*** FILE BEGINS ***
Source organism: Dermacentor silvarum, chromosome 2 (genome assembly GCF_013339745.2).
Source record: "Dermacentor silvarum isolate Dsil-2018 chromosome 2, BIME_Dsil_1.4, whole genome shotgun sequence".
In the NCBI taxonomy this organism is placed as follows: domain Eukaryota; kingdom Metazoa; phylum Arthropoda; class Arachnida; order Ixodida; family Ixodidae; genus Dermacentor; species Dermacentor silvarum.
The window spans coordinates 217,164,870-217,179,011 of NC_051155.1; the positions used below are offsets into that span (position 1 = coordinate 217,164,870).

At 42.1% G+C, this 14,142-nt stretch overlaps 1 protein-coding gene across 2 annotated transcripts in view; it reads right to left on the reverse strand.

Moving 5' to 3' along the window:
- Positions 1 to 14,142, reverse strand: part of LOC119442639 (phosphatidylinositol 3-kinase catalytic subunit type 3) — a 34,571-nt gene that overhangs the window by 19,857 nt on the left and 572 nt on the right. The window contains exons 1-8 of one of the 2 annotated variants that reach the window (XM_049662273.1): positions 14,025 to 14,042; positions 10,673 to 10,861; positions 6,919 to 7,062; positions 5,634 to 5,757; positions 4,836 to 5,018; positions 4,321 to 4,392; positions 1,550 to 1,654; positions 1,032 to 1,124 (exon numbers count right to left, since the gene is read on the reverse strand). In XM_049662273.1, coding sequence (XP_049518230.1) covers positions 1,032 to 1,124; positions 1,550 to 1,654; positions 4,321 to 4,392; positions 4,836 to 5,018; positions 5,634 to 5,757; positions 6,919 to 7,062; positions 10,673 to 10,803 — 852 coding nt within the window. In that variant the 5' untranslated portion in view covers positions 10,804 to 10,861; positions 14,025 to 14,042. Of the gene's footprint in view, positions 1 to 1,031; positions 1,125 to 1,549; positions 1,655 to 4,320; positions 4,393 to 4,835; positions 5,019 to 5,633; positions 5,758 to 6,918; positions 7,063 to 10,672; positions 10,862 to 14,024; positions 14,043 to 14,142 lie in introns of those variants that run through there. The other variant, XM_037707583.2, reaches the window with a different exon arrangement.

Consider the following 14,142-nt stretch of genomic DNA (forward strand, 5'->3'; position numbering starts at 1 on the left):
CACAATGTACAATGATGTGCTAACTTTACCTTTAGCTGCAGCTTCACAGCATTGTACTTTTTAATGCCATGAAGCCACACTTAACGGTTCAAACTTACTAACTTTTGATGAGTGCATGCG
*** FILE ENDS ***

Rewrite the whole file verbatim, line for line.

Source organism: Dermacentor silvarum, chromosome 2 (genome assembly GCF_013339745.2).
Source record: "Dermacentor silvarum isolate Dsil-2018 chromosome 2, BIME_Dsil_1.4, whole genome shotgun sequence".
In the NCBI taxonomy this organism is placed as follows: domain Eukaryota; kingdom Metazoa; phylum Arthropoda; class Arachnida; order Ixodida; family Ixodidae; genus Dermacentor; species Dermacentor silvarum.
The window spans coordinates 217,164,870-217,179,011 of NC_051155.1; the positions used below are offsets into that span (position 1 = coordinate 217,164,870).

At 42.1% G+C, this 14,142-nt stretch overlaps 1 protein-coding gene across 2 annotated transcripts in view; it reads right to left on the reverse strand.

Moving 5' to 3' along the window:
- Positions 1 to 14,142, reverse strand: part of LOC119442639 (phosphatidylinositol 3-kinase catalytic subunit type 3) — a 34,571-nt gene that overhangs the window by 19,857 nt on the left and 572 nt on the right. The window contains exons 1-8 of one of the 2 annotated variants that reach the window (XM_049662273.1): positions 14,025 to 14,042; positions 10,673 to 10,861; positions 6,919 to 7,062; positions 5,634 to 5,757; positions 4,836 to 5,018; positions 4,321 to 4,392; positions 1,550 to 1,654; positions 1,032 to 1,124 (exon numbers count right to left, since the gene is read on the reverse strand). In XM_049662273.1, coding sequence (XP_049518230.1) covers positions 1,032 to 1,124; positions 1,550 to 1,654; positions 4,321 to 4,392; positions 4,836 to 5,018; positions 5,634 to 5,757; positions 6,919 to 7,062; positions 10,673 to 10,803 — 852 coding nt within the window. In that variant the 5' untranslated portion in view covers positions 10,804 to 10,861; positions 14,025 to 14,042. Of the gene's footprint in view, positions 1 to 1,031; positions 1,125 to 1,549; positions 1,655 to 4,320; positions 4,393 to 4,835; positions 5,019 to 5,633; positions 5,758 to 6,918; positions 7,063 to 10,672; positions 10,862 to 14,024; positions 14,043 to 14,142 lie in introns of those variants that run through there. The other variant, XM_037707583.2, reaches the window with a different exon arrangement.

Consider the following 14,142-nt stretch of genomic DNA (forward strand, 5'->3'; position numbering starts at 1 on the left):
CACAATGTACAATGATGTGCTAACTTTACCTTTAGCTGCAGCTTCACAGCATTGTACTTTTTAATGCCATGAAGCCACACTTAACGGTTCAAACTTACTAACTTTTGATGAGTGCATGCG